Some companies operate within the everyday lives of investors such as supermarkets, whilst some operate in exotic or specialised fields that make it hard to grasp what it is that the company actually do. A great example is CSL Limited (ASX: CSL).
On its corporate website CSL explains that it’s in the business of ‘development and manufacture of vaccines and plasma protein biotherapies‘. If you browse through the annual report you will find that CSL Behring, which operates the plasma protein biotherapies segment, is the main revenue generator.
If you don’t work in the medical industry (which I don’t) it is likely that the corporate website will not give you a better understanding of its business. Below I want to share with you what I’ve learnt about the plasma protein therapy business.
How does the plasma protein business work?
The raw material for the business is blood plasma, the straw coloured liquid that is a component of blood. Plasma can either be separated from blood extracted from humans post blood donation (known as recovered plasma), or it can be extracted directly during donation (known as sourced plasma). It needs to be noted that sourced plasma is not free – donors are reimbursed for their time.
Blood plasma contains proteins with a wide range of applications in medicine, which are extracted via a process called fractionation in specialised plants to produce the end products for treatment.
How do plasma protein businesses organise their operations?
Since certain proteins (and end products) are in greater demand than others and blood plasma is expensive, the various players in the blood plasma industry have sought different ways to maximise yield.
For example CSL Behring operates a ‘centre of excellence model’. Here each of its plants will specialise in the production of a small range of end products. Certain by-products of each plant may form an input for another end product, so these by-products will be transported between plants. On the other hand CSL Bioplasma, the Australian focused subsidiary within CSL Behring, produces all end products from its sole plant in Australia.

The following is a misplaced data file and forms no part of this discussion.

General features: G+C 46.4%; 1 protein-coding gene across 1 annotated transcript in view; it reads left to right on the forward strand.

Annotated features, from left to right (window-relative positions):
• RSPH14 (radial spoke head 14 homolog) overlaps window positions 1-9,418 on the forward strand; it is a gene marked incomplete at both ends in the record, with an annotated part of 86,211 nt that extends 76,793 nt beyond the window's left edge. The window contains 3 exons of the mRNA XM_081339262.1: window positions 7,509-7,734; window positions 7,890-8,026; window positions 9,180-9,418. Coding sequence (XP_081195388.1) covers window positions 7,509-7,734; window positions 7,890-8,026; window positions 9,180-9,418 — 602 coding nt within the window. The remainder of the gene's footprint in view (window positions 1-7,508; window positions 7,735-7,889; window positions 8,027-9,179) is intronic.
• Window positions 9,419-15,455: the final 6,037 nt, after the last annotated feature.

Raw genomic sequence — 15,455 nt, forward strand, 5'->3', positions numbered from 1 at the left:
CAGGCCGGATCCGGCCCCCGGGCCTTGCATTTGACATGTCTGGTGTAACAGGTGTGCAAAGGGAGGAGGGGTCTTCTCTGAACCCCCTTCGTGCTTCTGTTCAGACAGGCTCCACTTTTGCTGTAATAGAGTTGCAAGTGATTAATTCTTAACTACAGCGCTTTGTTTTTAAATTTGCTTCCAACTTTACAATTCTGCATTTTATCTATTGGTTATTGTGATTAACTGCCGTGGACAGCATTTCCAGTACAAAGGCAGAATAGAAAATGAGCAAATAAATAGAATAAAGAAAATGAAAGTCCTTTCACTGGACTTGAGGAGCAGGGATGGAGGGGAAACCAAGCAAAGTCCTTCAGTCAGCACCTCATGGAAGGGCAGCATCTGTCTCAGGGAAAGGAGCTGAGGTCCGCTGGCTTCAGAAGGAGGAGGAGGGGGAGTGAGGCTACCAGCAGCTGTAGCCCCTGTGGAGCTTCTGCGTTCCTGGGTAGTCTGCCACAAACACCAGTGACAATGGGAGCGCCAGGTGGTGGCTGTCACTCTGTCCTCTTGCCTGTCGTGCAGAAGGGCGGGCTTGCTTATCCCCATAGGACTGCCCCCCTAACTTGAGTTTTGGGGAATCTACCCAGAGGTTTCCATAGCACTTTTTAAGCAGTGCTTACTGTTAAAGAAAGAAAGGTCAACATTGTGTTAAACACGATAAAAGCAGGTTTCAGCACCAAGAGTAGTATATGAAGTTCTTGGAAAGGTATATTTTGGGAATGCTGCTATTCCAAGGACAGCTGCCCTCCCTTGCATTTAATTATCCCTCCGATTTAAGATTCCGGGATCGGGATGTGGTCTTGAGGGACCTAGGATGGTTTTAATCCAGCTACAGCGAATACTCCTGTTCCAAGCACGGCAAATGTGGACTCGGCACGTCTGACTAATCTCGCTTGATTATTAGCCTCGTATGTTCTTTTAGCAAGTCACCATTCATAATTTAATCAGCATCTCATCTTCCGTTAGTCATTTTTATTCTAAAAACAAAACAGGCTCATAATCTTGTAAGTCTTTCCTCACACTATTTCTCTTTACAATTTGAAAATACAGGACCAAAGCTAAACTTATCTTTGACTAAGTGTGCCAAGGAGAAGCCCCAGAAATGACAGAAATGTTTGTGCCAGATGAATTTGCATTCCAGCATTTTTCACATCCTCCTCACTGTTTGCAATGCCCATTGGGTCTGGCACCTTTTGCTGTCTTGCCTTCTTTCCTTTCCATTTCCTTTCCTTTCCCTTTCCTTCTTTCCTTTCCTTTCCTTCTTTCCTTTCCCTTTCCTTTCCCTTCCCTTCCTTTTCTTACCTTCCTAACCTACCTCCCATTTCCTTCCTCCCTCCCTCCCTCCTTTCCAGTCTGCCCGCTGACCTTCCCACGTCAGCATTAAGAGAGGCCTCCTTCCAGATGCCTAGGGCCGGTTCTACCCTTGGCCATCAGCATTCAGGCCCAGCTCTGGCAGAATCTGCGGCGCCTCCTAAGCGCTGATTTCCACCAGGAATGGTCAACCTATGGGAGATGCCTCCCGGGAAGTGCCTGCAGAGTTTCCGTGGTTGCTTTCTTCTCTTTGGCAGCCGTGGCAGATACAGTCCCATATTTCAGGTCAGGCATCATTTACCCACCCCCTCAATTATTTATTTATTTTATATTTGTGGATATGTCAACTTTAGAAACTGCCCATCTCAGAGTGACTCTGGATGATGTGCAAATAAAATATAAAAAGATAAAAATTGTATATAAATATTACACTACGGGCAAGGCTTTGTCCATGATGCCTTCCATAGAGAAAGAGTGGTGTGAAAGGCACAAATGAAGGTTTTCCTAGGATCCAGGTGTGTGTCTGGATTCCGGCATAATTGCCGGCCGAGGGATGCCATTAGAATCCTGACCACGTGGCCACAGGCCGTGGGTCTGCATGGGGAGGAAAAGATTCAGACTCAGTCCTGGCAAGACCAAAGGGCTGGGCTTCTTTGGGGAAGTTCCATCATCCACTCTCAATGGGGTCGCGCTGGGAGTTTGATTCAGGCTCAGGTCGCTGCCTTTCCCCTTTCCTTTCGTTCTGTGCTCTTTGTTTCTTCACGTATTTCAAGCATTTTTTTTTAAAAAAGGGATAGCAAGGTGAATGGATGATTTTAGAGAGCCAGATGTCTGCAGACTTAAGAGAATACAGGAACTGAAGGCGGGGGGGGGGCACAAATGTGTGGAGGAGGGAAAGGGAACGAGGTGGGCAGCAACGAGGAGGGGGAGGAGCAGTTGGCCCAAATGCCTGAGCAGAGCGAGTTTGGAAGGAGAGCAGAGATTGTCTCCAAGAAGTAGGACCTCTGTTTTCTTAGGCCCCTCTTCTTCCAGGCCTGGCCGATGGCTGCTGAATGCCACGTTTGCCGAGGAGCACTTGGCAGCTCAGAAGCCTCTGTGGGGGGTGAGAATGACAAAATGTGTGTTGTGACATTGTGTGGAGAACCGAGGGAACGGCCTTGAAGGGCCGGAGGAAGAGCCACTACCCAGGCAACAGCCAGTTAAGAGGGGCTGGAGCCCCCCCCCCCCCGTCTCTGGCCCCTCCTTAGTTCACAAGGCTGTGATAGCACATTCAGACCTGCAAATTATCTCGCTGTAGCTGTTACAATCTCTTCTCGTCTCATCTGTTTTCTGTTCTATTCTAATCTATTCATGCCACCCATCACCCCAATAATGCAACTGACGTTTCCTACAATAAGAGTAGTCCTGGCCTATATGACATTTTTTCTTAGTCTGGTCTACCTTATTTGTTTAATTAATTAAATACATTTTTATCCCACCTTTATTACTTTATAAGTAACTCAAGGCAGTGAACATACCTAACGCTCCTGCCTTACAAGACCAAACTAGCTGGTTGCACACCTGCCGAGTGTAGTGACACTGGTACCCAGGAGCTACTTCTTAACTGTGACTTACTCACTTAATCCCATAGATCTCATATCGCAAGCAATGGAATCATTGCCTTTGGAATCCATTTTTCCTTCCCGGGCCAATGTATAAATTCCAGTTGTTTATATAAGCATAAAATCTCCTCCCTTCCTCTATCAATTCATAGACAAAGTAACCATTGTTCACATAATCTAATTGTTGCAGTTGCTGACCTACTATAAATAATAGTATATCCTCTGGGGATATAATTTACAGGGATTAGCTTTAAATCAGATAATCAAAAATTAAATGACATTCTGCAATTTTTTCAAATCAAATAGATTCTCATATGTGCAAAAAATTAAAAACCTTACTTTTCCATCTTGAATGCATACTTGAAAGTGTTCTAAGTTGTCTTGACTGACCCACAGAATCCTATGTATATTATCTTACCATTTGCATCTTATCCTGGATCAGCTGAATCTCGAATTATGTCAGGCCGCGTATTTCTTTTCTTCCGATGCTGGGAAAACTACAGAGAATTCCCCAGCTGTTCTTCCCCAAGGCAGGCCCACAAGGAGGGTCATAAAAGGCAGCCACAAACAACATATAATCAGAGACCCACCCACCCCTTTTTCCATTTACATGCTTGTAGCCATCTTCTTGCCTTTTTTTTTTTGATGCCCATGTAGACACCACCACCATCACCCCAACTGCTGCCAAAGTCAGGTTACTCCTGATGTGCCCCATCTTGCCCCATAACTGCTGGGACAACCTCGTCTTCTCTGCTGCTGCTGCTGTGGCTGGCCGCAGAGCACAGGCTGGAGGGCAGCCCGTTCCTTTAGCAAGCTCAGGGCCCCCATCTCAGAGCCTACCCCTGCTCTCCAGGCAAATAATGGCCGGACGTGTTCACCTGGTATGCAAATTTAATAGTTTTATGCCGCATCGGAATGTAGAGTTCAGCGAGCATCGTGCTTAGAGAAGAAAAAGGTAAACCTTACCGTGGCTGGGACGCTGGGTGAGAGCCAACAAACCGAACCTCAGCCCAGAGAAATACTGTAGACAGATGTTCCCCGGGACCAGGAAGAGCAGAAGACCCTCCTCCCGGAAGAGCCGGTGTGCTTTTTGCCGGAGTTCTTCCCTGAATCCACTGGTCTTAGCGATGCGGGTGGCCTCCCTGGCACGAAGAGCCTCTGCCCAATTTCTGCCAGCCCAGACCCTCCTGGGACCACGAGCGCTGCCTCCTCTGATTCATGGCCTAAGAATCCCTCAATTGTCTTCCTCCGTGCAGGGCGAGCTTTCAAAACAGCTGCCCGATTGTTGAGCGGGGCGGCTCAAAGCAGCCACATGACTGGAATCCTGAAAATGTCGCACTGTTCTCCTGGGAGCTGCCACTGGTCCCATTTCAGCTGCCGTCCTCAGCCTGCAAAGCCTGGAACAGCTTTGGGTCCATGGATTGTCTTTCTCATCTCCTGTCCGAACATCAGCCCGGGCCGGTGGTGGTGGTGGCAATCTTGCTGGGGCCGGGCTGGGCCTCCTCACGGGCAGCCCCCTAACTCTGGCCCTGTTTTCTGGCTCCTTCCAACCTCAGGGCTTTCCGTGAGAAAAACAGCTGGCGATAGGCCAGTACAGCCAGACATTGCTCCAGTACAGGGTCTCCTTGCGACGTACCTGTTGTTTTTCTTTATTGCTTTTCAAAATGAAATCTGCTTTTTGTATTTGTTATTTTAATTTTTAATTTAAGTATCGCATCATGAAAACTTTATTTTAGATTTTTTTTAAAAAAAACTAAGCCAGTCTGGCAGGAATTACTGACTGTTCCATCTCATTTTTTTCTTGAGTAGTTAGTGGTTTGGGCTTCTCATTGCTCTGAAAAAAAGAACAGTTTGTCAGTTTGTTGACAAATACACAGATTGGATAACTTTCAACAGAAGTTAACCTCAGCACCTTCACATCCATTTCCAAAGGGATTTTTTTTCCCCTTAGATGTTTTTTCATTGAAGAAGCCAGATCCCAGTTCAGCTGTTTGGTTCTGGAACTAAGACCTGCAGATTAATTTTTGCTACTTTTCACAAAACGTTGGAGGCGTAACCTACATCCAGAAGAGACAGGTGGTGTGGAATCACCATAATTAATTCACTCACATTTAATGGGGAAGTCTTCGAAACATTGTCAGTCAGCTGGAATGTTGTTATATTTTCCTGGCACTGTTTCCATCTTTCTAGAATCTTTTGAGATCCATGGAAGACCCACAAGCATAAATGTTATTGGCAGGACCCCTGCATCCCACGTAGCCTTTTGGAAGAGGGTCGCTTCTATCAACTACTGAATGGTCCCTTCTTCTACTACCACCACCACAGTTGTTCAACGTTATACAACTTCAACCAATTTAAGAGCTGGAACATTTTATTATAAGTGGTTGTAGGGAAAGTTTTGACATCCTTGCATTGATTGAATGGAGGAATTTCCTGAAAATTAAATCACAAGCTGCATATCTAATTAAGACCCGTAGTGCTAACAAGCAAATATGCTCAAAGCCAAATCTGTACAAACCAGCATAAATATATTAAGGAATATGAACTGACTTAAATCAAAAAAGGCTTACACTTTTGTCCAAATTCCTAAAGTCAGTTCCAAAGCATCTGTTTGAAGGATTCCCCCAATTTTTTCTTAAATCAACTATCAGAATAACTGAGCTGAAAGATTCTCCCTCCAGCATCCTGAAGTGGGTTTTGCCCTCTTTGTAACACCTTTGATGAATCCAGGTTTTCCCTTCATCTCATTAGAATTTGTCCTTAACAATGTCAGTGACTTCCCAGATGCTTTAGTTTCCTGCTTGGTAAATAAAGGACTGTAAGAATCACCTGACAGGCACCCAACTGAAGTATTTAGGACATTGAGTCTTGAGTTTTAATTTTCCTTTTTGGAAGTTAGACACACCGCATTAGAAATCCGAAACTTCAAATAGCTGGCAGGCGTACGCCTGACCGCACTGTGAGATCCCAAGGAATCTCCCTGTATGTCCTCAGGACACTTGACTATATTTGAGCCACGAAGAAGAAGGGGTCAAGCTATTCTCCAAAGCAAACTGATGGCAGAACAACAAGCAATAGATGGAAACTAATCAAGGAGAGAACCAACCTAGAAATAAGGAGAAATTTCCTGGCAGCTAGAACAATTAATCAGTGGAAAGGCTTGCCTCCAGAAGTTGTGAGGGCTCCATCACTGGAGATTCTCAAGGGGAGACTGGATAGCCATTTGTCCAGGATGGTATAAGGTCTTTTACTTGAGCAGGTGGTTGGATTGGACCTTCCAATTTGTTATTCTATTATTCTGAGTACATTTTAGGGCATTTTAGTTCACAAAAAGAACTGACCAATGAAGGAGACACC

How competitive is the plasma protein industry?
The industry is quite concentrated with a few large players such as CSL. The high costs of complying with regulations and fixed costs involved with plant operation are a major deterrent to new entrants.
Although many countries run a self-sufficiency model (where they collect and fractionate plasma product via domestic plants), or contract out processing of domestic sourced plasma under a toll fractionation model, the reality is that most countries are not able to source enough plasma to meet demand for plasma derived products. Residual demand is met by large multinationals such as CSL, which dampens the competitive forces within the industry.
Hopefully the above information was helpful in giving you some background on CSL’s plasma business, and a start for you to conduct more in-depth research into the company. Researching a prospective investment can be a laborious process, which means you may not come to a conclusion right away. If you’re eager to invest your funds now then I would recommend checking out the top ASX stock handpicked by our Motley Fool analysts.
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As of 2.11.2020
Motley Fool contributor Simon Chan has no position in any stocks mentioned. The Motley Fool Australia has no position in any of the stocks mentioned. We Fools may not all hold the same opinions, but we all believe that considering a diverse range of insights makes us better investors. The Motley Fool has a disclosure policy. This article contains general investment advice only (under AFSL 400691). Authorised by Bruce Jackson.